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Title: Robust approaches for performing meta-analysis of genome-wide association studies to identify single nucleotide polymorphisms and copy number variations associated with complex traits
Author: Charoen, Pimphen
Awarding Body: Imperial College London
Current Institution: Imperial College London
Date of Award: 2013
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From 2007, there has been a huge proliferation in the discovery of genetic variants affecting human traits and diseases, achieved largely by the integration of multiple genome-wide association studies (GWAS) via meta-analysis. The principal objective of this thesis is to develop robust approaches for meta-analysis GWAS in order to reduce false positive findings and optimise statistical power. I consider both Single Nucleotide Polymorphism (SNP) and Copy Number Variant (CNV) GWAS. First, to gain background knowledge in GWAS and meta-analysis, I was involved in a large-scale meta-analysis GWAS to identify genetic variants associated with alcohol consumption, as the main statistical analyst. This study provided me with the opportunity to investigate ways of reducing the probability of false positive findings, via quality control procedures. The main discovery from the study was the identification of the Autism susceptibility candidate 2 gene (AUTS2) as associated with alcohol consumption at genome-wide significance. In the alcohol study, different phenotype transformations were applied to the data according to the inclusion or exclusion of non-drinkers, which led to questioning which transformation of skewed continuous phenotypes optimises statistical power in GWAS in general, forming the second major investigation in my thesis. It was shown that while the inverse normal transformation (INT) may not be the preferable choice of transformation in many epidemiological studies where effect sizes are large, its application to non-normal phenotypes in GWAS, where effect sizes are small and the priority is discovery over interpretability, may lead to an increase in the discovery of genetic variants affecting continuous traits. Finally, as knowledge about CNVs has accumulated in recent years, the meta-analysis of GWAS on CNVs has become a natural next step forward in the field. Therefore, I investigated and developed an approach to enable CNV meta-analysis to proceed in a similar way as SNP meta-analyses. This approach was developed into a software package, cnvPipe, which was applied to investigate CNVs associated with height and weight in the meta-analysis setting.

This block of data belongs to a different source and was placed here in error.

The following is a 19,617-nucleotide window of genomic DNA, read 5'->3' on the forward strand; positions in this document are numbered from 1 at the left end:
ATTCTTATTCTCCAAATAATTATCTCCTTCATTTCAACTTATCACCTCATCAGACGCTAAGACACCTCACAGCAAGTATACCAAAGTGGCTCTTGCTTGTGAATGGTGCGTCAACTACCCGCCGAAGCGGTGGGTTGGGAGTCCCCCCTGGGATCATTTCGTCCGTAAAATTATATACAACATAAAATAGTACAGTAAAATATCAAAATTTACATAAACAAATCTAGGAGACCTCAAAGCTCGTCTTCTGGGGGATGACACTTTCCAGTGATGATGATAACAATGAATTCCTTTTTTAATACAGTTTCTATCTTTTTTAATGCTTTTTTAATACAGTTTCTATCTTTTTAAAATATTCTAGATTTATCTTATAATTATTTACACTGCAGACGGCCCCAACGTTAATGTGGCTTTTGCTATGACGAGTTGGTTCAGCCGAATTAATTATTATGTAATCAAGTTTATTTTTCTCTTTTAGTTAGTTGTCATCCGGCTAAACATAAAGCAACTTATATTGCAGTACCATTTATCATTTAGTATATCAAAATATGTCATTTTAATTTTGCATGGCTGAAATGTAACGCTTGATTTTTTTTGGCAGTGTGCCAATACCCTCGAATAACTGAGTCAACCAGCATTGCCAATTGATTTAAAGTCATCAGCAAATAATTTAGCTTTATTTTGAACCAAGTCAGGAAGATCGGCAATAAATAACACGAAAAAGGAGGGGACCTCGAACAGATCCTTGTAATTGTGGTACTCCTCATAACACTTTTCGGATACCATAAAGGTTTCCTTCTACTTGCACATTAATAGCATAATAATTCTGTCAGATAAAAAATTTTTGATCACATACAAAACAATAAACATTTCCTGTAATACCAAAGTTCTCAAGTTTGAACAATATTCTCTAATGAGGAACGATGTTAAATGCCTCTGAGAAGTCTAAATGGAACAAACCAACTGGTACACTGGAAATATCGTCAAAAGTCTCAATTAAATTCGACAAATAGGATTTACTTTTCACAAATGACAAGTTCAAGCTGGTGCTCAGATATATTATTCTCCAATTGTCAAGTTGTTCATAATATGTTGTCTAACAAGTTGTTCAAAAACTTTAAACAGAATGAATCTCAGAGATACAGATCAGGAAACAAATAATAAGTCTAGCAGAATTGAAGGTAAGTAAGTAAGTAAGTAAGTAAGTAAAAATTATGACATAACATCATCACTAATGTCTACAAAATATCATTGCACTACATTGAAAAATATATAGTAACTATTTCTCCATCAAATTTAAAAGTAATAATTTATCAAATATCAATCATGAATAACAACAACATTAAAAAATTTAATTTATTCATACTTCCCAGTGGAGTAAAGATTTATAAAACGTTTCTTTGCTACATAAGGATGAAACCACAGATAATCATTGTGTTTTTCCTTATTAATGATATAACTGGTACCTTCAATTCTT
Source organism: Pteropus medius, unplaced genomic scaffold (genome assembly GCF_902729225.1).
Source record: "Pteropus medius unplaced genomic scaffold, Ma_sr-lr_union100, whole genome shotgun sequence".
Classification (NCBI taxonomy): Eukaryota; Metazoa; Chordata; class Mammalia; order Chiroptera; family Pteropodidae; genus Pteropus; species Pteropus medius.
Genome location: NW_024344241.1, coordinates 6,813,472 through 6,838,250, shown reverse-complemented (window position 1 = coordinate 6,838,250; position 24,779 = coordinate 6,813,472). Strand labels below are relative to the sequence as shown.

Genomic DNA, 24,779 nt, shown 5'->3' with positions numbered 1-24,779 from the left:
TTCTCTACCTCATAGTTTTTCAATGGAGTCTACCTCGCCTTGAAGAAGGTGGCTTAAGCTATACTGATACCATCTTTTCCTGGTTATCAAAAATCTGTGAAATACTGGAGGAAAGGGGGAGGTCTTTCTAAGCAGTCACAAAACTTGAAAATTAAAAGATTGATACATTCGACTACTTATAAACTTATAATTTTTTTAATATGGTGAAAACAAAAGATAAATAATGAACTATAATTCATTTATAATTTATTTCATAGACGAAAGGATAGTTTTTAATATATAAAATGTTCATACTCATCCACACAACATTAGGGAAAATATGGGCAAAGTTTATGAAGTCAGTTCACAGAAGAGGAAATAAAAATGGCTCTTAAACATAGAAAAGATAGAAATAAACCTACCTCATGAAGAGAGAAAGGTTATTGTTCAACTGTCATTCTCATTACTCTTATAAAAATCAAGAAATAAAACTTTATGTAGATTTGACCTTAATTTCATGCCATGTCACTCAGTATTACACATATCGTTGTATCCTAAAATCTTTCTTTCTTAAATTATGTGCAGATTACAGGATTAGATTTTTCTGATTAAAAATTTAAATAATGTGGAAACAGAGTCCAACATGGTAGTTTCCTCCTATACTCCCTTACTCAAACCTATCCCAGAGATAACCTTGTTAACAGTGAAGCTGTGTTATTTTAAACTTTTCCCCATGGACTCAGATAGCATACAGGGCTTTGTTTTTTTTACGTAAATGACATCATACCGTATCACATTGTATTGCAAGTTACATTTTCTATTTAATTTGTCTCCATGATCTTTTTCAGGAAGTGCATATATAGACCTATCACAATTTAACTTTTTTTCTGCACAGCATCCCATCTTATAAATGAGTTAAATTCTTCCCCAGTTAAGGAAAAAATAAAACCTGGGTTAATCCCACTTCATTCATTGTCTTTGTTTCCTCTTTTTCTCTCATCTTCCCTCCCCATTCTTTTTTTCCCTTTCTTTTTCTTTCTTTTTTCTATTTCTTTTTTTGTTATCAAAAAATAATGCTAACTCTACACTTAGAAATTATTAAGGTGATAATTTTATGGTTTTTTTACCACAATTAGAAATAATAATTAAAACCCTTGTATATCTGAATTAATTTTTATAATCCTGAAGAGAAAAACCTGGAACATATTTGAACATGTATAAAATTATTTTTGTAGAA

Supervisor: Coin, Lachlan ; O'Reilly, Paul ; Jarvelin, Marjo-Riitta Sponsor: European Commission ; Medical Research Council
Qualification Name: Thesis (Ph.D.) Qualification Level: Doctoral
EThOS ID:  DOI: Not available